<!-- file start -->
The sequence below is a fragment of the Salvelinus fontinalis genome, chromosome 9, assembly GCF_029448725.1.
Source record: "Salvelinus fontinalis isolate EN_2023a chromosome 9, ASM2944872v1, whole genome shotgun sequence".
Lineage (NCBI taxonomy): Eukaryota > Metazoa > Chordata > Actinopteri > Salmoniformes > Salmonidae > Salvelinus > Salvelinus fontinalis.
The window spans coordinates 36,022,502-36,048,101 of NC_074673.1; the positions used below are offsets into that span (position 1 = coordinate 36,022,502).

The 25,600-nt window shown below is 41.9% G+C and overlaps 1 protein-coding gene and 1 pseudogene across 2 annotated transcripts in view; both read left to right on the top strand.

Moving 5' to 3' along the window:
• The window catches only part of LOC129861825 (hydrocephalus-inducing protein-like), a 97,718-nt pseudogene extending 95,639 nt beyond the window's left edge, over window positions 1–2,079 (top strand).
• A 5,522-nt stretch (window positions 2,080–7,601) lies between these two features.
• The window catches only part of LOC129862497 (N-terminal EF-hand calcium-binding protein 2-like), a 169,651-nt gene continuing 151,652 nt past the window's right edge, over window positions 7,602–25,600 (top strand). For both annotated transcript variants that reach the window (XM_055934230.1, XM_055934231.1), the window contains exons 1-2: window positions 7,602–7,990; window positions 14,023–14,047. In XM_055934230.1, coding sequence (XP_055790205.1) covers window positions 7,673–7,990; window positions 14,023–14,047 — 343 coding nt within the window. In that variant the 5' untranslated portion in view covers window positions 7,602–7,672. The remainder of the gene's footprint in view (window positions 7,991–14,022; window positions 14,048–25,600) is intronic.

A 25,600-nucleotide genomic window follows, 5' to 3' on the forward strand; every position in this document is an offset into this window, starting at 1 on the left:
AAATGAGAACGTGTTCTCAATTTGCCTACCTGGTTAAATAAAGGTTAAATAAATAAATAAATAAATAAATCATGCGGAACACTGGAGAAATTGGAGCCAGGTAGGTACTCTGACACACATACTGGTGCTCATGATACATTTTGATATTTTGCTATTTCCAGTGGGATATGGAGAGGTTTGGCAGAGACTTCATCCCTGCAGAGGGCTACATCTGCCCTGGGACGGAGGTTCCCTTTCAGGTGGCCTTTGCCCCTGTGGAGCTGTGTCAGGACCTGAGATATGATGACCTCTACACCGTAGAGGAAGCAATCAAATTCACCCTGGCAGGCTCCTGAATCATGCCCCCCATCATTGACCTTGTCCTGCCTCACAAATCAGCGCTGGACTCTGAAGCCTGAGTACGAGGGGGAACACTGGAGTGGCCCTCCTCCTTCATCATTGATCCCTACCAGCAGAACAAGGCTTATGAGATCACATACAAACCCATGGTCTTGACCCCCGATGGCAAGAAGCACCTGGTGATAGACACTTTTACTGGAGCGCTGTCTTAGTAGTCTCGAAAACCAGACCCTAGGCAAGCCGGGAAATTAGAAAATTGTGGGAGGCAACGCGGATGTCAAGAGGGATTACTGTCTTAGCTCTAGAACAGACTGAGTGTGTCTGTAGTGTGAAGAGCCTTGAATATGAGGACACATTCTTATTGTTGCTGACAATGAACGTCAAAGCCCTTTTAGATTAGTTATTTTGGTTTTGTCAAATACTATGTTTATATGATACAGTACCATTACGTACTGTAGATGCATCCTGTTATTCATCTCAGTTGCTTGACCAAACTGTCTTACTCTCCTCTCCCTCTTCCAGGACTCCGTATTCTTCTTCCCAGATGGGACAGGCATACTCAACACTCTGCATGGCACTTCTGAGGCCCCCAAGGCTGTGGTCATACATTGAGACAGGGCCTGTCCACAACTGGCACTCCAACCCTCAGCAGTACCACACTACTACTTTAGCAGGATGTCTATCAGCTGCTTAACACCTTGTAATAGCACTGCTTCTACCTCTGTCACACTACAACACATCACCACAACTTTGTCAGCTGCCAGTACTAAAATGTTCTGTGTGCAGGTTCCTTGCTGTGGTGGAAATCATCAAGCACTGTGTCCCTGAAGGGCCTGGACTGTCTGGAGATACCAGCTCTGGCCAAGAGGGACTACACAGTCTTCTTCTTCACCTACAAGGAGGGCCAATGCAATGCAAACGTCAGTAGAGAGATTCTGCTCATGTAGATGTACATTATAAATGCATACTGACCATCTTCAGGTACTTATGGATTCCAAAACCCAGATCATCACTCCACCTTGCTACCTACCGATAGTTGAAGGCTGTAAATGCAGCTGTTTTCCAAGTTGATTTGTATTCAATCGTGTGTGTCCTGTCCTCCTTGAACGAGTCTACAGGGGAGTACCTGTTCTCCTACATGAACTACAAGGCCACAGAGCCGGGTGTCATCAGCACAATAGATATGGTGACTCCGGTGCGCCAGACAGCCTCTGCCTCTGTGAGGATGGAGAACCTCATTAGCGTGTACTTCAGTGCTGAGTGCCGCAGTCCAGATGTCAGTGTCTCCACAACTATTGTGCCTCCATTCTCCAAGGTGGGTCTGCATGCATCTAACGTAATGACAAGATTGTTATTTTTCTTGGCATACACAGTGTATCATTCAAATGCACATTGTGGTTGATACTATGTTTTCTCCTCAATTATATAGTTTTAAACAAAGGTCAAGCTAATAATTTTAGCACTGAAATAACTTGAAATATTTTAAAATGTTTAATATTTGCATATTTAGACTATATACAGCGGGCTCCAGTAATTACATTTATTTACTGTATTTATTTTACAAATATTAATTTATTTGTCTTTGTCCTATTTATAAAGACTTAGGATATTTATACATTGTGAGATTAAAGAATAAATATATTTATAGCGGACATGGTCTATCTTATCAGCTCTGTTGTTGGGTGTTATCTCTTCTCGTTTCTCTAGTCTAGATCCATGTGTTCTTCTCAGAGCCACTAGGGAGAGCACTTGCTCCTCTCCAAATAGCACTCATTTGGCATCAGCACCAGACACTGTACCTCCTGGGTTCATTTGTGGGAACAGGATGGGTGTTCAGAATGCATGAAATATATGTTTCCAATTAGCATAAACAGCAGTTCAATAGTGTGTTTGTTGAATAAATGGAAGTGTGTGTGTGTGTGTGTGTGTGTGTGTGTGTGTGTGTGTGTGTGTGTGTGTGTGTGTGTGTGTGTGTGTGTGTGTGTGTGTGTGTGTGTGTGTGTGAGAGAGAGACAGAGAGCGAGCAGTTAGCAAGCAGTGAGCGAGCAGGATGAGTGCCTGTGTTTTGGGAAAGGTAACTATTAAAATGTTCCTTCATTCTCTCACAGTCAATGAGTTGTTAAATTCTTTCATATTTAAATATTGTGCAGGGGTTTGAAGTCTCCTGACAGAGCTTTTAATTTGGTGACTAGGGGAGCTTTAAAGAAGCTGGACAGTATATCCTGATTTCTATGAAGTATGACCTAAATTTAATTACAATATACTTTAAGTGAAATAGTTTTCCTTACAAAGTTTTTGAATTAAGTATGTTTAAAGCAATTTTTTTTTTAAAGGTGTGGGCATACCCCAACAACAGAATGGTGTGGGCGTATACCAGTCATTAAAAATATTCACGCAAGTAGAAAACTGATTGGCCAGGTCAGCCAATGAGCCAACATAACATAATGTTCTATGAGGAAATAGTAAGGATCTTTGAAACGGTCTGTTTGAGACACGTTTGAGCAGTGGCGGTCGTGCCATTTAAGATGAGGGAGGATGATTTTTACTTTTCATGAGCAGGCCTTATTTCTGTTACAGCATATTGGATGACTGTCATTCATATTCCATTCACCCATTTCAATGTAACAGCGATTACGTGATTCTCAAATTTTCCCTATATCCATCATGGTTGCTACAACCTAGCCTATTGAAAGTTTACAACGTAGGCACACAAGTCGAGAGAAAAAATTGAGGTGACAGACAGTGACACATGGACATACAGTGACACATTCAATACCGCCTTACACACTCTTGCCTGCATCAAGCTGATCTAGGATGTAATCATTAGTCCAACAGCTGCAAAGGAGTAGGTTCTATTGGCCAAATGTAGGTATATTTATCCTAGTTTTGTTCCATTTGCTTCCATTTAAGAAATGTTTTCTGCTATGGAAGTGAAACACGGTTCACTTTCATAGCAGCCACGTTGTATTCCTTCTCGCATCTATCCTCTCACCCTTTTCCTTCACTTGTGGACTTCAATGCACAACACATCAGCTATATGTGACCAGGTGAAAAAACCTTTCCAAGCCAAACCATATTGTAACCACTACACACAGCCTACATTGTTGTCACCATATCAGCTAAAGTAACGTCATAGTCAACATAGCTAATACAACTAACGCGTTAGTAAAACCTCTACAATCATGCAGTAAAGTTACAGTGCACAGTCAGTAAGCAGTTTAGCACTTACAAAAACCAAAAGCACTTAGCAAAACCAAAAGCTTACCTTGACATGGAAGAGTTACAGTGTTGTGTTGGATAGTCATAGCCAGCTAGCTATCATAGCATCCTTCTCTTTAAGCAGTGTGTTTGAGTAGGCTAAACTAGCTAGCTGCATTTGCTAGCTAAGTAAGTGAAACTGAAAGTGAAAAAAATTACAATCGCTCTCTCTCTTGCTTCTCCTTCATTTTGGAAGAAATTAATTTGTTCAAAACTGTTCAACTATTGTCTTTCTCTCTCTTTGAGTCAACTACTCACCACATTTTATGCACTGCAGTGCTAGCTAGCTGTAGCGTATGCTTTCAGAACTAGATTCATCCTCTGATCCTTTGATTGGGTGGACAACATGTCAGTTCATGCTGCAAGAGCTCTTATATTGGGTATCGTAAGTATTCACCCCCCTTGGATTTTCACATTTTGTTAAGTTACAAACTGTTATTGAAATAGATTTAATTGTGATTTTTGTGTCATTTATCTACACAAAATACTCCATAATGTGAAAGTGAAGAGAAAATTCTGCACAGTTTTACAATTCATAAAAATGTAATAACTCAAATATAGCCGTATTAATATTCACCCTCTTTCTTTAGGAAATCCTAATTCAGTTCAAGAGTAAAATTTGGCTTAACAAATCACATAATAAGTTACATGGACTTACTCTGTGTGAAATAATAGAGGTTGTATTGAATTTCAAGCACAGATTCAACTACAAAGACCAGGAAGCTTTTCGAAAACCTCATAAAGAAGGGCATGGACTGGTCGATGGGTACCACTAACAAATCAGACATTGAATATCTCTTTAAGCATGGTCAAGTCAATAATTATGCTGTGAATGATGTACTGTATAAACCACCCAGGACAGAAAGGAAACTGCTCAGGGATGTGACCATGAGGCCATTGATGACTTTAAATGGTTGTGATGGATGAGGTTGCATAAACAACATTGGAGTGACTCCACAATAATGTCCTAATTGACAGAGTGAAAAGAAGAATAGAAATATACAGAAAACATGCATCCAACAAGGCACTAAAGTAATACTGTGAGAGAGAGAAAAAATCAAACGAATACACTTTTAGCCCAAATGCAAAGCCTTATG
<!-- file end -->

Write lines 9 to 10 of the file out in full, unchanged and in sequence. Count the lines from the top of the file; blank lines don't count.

• The window catches only part of LOC129862497 (N-terminal EF-hand calcium-binding protein 2-like), a 169,651-nt gene continuing 151,652 nt past the window's right edge, over window positions 7,602–25,600 (top strand). For both annotated transcript variants that reach the window (XM_055934230.1, XM_055934231.1), the window contains exons 1-2: window positions 7,602–7,990; window positions 14,023–14,047. In XM_055934230.1, coding sequence (XP_055790205.1) covers window positions 7,673–7,990; window positions 14,023–14,047 — 343 coding nt within the window. In that variant the 5' untranslated portion in view covers window positions 7,602–7,672. The remainder of the gene's footprint in view (window positions 7,991–14,022; window positions 14,048–25,600) is intronic.

A 25,600-nucleotide genomic window follows, 5' to 3' on the forward strand; every position in this document is an offset into this window, starting at 1 on the left: